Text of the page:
The Islamic Republic has been accused of “peddling disinformation” in an attempt to sway this week’s Holyrood elections in favour of Scottish nationalists parties. Polls currently have Nicola Sturgeon’s SNP on a knife-edge over whether it will achieve an overall majority.
Should this be realised, Mrs Sturgeon has vowed to press Westminster to allow her to hold a second independence referendum.
Experts believe a second vote would likely deliver independence – leading to the breakup of the UK.
This would damage the UK’s international standing in many countries’ eyes which makes it an attractive proposition for anti-Western powers – of which Iran is a prominent member.
To try and diminish the UK’s power, the Middle Eastern country’s regime has targeted voters on Facebook and Twitter by creating fake accounts, groups and pages, according to a study by the Henry Jackson Society think tank.
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Fake websites with domain names chosen to influence campaigns have also been set up to trick internet users.
Iran has mimicked Russia with its campaign, which seeks to sow chaos and division to weaken their adversaries, the society said.
Its report said that the tactic was an attempt by the Iranian regime to “attack the constitutional integrity of the United Kingdom”.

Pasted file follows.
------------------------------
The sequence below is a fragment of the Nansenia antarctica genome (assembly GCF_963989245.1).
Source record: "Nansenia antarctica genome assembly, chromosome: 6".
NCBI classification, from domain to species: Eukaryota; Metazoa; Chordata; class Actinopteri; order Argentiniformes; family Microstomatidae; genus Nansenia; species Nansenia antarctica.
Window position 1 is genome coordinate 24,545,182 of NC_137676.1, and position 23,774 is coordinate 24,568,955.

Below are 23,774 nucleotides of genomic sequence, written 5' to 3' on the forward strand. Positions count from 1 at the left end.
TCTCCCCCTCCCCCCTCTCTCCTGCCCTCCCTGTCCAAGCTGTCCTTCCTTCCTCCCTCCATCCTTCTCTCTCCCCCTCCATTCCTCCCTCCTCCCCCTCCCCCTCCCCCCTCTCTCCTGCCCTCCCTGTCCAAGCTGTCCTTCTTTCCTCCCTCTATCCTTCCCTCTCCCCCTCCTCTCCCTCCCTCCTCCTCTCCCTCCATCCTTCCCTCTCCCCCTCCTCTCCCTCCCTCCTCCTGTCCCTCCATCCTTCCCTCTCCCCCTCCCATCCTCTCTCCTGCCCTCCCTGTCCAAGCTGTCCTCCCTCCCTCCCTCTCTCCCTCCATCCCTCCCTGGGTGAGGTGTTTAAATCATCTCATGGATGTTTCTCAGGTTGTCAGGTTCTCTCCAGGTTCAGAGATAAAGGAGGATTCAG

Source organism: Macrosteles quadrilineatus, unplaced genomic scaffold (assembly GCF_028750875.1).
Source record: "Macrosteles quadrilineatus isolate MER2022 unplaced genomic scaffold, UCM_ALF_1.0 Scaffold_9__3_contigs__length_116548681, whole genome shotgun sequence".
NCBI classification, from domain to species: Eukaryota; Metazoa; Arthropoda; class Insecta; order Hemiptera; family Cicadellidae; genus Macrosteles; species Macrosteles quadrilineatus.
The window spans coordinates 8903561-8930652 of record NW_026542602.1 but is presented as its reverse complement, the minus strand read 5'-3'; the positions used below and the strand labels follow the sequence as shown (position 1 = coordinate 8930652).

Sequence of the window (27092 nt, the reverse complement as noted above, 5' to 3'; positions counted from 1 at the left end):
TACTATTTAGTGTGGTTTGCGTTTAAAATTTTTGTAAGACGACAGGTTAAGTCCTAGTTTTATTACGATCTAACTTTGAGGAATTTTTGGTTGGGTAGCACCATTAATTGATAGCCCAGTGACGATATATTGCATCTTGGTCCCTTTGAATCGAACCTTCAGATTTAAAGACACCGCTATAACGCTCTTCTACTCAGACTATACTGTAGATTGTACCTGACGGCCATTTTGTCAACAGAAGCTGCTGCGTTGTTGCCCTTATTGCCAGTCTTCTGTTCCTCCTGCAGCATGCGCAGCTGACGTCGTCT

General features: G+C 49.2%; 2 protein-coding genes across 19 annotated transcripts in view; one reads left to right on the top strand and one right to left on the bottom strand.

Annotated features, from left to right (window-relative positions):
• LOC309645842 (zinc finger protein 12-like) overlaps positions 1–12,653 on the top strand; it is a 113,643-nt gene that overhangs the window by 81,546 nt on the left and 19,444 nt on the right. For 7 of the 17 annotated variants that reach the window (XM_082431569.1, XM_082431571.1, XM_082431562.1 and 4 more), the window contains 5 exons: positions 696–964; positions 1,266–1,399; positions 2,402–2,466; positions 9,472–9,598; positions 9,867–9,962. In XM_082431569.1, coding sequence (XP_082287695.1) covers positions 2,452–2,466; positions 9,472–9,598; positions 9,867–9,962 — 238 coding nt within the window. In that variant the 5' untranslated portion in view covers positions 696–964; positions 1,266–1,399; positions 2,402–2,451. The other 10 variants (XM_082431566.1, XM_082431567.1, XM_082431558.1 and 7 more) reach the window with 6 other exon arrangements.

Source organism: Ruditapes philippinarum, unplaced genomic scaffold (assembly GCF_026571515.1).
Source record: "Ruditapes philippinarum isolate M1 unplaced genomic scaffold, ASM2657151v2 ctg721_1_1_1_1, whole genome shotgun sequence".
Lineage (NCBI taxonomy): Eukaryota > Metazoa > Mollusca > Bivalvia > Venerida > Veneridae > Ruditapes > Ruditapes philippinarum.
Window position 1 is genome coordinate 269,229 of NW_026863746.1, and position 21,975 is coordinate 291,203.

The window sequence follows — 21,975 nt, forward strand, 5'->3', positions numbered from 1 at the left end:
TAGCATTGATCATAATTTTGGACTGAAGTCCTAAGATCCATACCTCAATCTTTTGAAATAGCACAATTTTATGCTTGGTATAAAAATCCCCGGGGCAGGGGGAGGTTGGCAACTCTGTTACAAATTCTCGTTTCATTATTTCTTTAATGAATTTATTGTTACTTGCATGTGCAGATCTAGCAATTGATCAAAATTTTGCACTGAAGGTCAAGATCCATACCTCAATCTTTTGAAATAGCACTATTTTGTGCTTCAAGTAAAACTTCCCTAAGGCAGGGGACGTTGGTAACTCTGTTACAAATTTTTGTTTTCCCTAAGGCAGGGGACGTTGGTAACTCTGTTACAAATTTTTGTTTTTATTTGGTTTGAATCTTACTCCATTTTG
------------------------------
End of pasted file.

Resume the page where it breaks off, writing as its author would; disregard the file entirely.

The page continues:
It concluded: “Iran has shown itself to be a country which engages in Russian-style disinformation campaigns, repeatedly establishing fake websites and internet accounts in an effort to disrupt the political systems of liberal democracies.
“Judged within this context, Iran is almost certainly looking to disrupt our current elections, most likely those under way for the Scottish assembly.”
Facebook and Twitter are taking an increasingly proactive role in identifying and banning “co-ordinated inauthentic behaviour” by various regimes, it said.
Most of the Iran-related activity is targeted at Iraq, Israel and Afghanistan.
However, the report said Iranian activity had been increasingly detected in Scotland over the past year.
Report author Dr Paul Stott told the Times that Iran could no longer be considered a “third tier” country in terms of cyber capabilities.
The study said: “Iran has become increasingly sophisticated in both the scope and choice of its target.”
It emerged as foreign secretary Dominic Raab and the US secretary of state will hold face-to-face talks on trade, Iran and China before G7 foreign ministers meet in London next week.